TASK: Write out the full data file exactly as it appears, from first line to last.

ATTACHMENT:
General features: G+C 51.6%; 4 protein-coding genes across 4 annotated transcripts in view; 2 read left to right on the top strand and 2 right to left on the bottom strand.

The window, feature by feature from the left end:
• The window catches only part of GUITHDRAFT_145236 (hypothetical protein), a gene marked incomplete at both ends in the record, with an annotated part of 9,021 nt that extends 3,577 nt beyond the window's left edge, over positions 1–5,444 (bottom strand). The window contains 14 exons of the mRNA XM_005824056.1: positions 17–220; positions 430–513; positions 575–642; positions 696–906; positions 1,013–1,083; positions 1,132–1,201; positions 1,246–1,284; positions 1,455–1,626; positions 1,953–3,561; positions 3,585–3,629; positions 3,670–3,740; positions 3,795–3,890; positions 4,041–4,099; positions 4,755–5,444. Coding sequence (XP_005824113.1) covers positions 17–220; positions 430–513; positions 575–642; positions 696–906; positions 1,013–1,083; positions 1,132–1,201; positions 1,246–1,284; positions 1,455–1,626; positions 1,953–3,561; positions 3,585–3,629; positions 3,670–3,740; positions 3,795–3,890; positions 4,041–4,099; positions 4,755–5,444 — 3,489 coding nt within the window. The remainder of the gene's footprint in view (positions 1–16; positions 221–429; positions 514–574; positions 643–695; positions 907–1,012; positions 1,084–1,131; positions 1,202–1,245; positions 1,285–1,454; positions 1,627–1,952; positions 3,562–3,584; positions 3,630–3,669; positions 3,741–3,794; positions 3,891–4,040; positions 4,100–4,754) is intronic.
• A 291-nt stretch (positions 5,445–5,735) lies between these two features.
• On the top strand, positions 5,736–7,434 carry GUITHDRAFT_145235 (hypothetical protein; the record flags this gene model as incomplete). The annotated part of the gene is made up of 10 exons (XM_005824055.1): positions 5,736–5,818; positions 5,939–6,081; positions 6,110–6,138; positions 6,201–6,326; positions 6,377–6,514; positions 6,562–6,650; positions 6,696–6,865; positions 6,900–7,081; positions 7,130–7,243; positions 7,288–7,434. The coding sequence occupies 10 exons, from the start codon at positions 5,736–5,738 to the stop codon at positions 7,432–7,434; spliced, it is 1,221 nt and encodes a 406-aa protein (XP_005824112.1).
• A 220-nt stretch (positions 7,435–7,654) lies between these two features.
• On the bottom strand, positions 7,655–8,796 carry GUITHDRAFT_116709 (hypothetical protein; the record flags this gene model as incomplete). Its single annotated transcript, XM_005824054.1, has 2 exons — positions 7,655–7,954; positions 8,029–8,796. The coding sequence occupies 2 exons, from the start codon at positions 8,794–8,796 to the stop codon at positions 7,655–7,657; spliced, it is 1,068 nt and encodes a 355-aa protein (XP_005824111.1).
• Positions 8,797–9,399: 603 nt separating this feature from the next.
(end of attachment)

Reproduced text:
General features: G+C 51.6%; 4 protein-coding genes across 4 annotated transcripts in view; 2 read left to right on the top strand and 2 right to left on the bottom strand.

The window, feature by feature from the left end:
• The window catches only part of GUITHDRAFT_145236 (hypothetical protein), a gene marked incomplete at both ends in the record, with an annotated part of 9,021 nt that extends 3,577 nt beyond the window's left edge, over positions 1–5,444 (bottom strand). The window contains 14 exons of the mRNA XM_005824056.1: positions 17–220; positions 430–513; positions 575–642; positions 696–906; positions 1,013–1,083; positions 1,132–1,201; positions 1,246–1,284; positions 1,455–1,626; positions 1,953–3,561; positions 3,585–3,629; positions 3,670–3,740; positions 3,795–3,890; positions 4,041–4,099; positions 4,755–5,444. Coding sequence (XP_005824113.1) covers positions 17–220; positions 430–513; positions 575–642; positions 696–906; positions 1,013–1,083; positions 1,132–1,201; positions 1,246–1,284; positions 1,455–1,626; positions 1,953–3,561; positions 3,585–3,629; positions 3,670–3,740; positions 3,795–3,890; positions 4,041–4,099; positions 4,755–5,444 — 3,489 coding nt within the window. The remainder of the gene's footprint in view (positions 1–16; positions 221–429; positions 514–574; positions 643–695; positions 907–1,012; positions 1,084–1,131; positions 1,202–1,245; positions 1,285–1,454; positions 1,627–1,952; positions 3,562–3,584; positions 3,630–3,669; positions 3,741–3,794; positions 3,891–4,040; positions 4,100–4,754) is intronic.
• A 291-nt stretch (positions 5,445–5,735) lies between these two features.
• On the top strand, positions 5,736–7,434 carry GUITHDRAFT_145235 (hypothetical protein; the record flags this gene model as incomplete). The annotated part of the gene is made up of 10 exons (XM_005824055.1): positions 5,736–5,818; positions 5,939–6,081; positions 6,110–6,138; positions 6,201–6,326; positions 6,377–6,514; positions 6,562–6,650; positions 6,696–6,865; positions 6,900–7,081; positions 7,130–7,243; positions 7,288–7,434. The coding sequence occupies 10 exons, from the start codon at positions 5,736–5,738 to the stop codon at positions 7,432–7,434; spliced, it is 1,221 nt and encodes a 406-aa protein (XP_005824112.1).
• A 220-nt stretch (positions 7,435–7,654) lies between these two features.
• On the bottom strand, positions 7,655–8,796 carry GUITHDRAFT_116709 (hypothetical protein; the record flags this gene model as incomplete). Its single annotated transcript, XM_005824054.1, has 2 exons — positions 7,655–7,954; positions 8,029–8,796. The coding sequence occupies 2 exons, from the start codon at positions 8,794–8,796 to the stop codon at positions 7,655–7,657; spliced, it is 1,068 nt and encodes a 355-aa protein (XP_005824111.1).
• Positions 8,797–9,399: 603 nt separating this feature from the next.